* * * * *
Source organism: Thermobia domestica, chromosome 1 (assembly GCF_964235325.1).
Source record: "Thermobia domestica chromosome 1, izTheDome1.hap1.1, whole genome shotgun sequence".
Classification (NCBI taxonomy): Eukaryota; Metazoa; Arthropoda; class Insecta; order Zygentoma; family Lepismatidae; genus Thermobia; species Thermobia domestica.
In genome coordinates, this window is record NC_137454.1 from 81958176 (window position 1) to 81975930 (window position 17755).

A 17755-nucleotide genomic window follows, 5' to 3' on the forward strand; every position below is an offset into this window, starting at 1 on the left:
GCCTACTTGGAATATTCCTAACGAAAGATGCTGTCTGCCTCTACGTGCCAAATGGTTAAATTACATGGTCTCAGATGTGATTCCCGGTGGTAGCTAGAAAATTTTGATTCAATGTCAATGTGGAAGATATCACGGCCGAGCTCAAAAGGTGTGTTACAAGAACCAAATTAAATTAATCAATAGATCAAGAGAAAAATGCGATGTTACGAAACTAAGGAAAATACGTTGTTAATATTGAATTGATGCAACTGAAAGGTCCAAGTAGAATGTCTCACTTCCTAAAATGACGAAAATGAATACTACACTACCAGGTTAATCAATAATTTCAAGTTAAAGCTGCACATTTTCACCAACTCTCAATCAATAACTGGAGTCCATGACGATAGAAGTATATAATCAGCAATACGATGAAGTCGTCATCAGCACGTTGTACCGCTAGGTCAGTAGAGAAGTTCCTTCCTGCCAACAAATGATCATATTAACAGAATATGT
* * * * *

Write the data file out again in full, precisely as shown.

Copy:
Source organism: Thermobia domestica, chromosome 1 (assembly GCF_964235325.1).
Source record: "Thermobia domestica chromosome 1, izTheDome1.hap1.1, whole genome shotgun sequence".
Classification (NCBI taxonomy): Eukaryota; Metazoa; Arthropoda; class Insecta; order Zygentoma; family Lepismatidae; genus Thermobia; species Thermobia domestica.
In genome coordinates, this window is record NC_137454.1 from 81958176 (window position 1) to 81975930 (window position 17755).

A 17755-nucleotide genomic window follows, 5' to 3' on the forward strand; every position below is an offset into this window, starting at 1 on the left:
GCCTACTTGGAATATTCCTAACGAAAGATGCTGTCTGCCTCTACGTGCCAAATGGTTAAATTACATGGTCTCAGATGTGATTCCCGGTGGTAGCTAGAAAATTTTGATTCAATGTCAATGTGGAAGATATCACGGCCGAGCTCAAAAGGTGTGTTACAAGAACCAAATTAAATTAATCAATAGATCAAGAGAAAAATGCGATGTTACGAAACTAAGGAAAATACGTTGTTAATATTGAATTGATGCAACTGAAAGGTCCAAGTAGAATGTCTCACTTCCTAAAATGACGAAAATGAATACTACACTACCAGGTTAATCAATAATTTCAAGTTAAAGCTGCACATTTTCACCAACTCTCAATCAATAACTGGAGTCCATGACGATAGAAGTATATAATCAGCAATACGATGAAGTCGTCATCAGCACGTTGTACCGCTAGGTCAGTAGAGAAGTTCCTTCCTGCCAACAAATGATCATATTAACAGAATATGT